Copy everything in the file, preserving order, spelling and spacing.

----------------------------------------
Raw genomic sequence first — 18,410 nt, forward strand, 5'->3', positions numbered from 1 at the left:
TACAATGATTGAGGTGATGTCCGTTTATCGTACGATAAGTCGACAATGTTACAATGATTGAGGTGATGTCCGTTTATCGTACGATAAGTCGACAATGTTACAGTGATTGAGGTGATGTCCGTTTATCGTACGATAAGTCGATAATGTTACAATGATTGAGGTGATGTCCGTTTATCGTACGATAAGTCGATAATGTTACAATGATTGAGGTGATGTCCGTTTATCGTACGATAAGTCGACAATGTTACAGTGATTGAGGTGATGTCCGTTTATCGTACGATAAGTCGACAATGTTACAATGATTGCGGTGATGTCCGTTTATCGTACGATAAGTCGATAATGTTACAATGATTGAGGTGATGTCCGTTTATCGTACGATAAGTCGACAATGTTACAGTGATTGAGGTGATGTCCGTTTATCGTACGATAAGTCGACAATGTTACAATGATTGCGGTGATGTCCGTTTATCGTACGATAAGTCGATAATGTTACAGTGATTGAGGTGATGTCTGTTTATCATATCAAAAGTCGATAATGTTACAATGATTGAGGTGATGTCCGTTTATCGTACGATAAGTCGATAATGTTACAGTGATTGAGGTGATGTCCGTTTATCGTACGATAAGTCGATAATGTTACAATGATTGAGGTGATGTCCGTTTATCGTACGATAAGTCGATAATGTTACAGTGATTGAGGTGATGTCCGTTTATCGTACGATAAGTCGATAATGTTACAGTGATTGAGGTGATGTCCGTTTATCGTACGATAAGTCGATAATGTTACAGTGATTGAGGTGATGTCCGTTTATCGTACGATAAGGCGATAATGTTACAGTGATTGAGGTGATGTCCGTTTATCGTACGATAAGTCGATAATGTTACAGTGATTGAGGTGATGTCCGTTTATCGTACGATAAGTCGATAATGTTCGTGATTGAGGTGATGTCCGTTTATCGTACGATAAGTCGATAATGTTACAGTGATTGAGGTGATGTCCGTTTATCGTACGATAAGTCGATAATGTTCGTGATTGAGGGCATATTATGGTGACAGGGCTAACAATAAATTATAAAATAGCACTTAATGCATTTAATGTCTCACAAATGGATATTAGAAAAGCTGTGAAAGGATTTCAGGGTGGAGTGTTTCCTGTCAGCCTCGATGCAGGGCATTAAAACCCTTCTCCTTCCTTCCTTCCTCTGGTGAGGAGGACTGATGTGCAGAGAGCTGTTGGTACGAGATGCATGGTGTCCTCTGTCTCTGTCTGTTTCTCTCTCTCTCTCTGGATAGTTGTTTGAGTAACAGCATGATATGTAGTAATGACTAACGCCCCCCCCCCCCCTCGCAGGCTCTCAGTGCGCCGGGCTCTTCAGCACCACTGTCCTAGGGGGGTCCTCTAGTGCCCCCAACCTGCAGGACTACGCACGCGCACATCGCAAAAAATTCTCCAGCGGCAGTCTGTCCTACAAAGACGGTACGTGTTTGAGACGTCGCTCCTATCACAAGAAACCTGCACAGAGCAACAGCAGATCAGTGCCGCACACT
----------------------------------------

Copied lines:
Raw genomic sequence first — 18,410 nt, forward strand, 5'->3', positions numbered from 1 at the left:
TACAATGATTGAGGTGATGTCCGTTTATCGTACGATAAGTCGACAATGTTACAATGATTGAGGTGATGTCCGTTTATCGTACGATAAGTCGACAATGTTACAGTGATTGAGGTGATGTCCGTTTATCGTACGATAAGTCGATAATGTTACAATGATTGAGGTGATGTCCGTTTATCGTACGATAAGTCGATAATGTTACAATGATTGAGGTGATGTCCGTTTATCGTACGATAAGTCGACAATGTTACAGTGATTGAGGTGATGTCCGTTTATCGTACGATAAGTCGACAATGTTACAATGATTGCGGTGATGTCCGTTTATCGTACGATAAGTCGATAATGTTACAATGATTGAGGTGATGTCCGTTTATCGTACGATAAGTCGACAATGTTACAGTGATTGAGGTGATGTCCGTTTATCGTACGATAAGTCGACAATGTTACAATGATTGCGGTGATGTCCGTTTATCGTACGATAAGTCGATAATGTTACAGTGATTGAGGTGATGTCTGTTTATCATATCAAAAGTCGATAATGTTACAATGATTGAGGTGATGTCCGTTTATCGTACGATAAGTCGATAATGTTACAGTGATTGAGGTGATGTCCGTTTATCGTACGATAAGTCGATAATGTTACAATGATTGAGGTGATGTCCGTTTATCGTACGATAAGTCGATAATGTTACAGTGATTGAGGTGATGTCCGTTTATCGTACGATAAGTCGATAATGTTACAGTGATTGAGGTGATGTCCGTTTATCGTACGATAAGTCGATAATGTTACAGTGATTGAGGTGATGTCCGTTTATCGTACGATAAGGCGATAATGTTACAGTGATTGAGGTGATGTCCGTTTATCGTACGATAAGTCGATAATGTTACAGTGATTGAGGTGATGTCCGTTTATCGTACGATAAGTCGATAATGTTCGTGATTGAGGTGATGTCCGTTTATCGTACGATAAGTCGATAATGTTACAGTGATTGAGGTGATGTCCGTTTATCGTACGATAAGTCGATAATGTTCGTGATTGAGGGCATATTATGGTGACAGGGCTAACAATAAATTATAAAATAGCACTTAATGCATTTAATGTCTCACAAATGGATATTAGAAAAGCTGTGAAAGGATTTCAGGGTGGAGTGTTTCCTGTCAGCCTCGATGCAGGGCATTAAAACCCTTCTCCTTCCTTCCTTCCTCTGGTGAGGAGGACTGATGTGCAGAGAGCTGTTGGTACGAGATGCATGGTGTCCTCTGTCTCTGTCTGTTTCTCTCTCTCTCTCTGGATAGTTGTTTGAGTAACAGCATGATATGTAGTAATGACTAACGCCCCCCCCCCCCCTCGCAGGCTCTCAGTGCGCCGGGCTCTTCAGCACCACTGTCCTAGGGGGGTCCTCTAGTGCCCCCAACCTGCAGGACTACGCACGCGCACATCGCAAAAAATTCTCCAGCGGCAGTCTGTCCTACAAAGACGGTACGTGTTTGAGACGTCGCTCCTATCACAAGAAACCTGCACAGAGCAACAGCAGATCAGTGCCGCACACT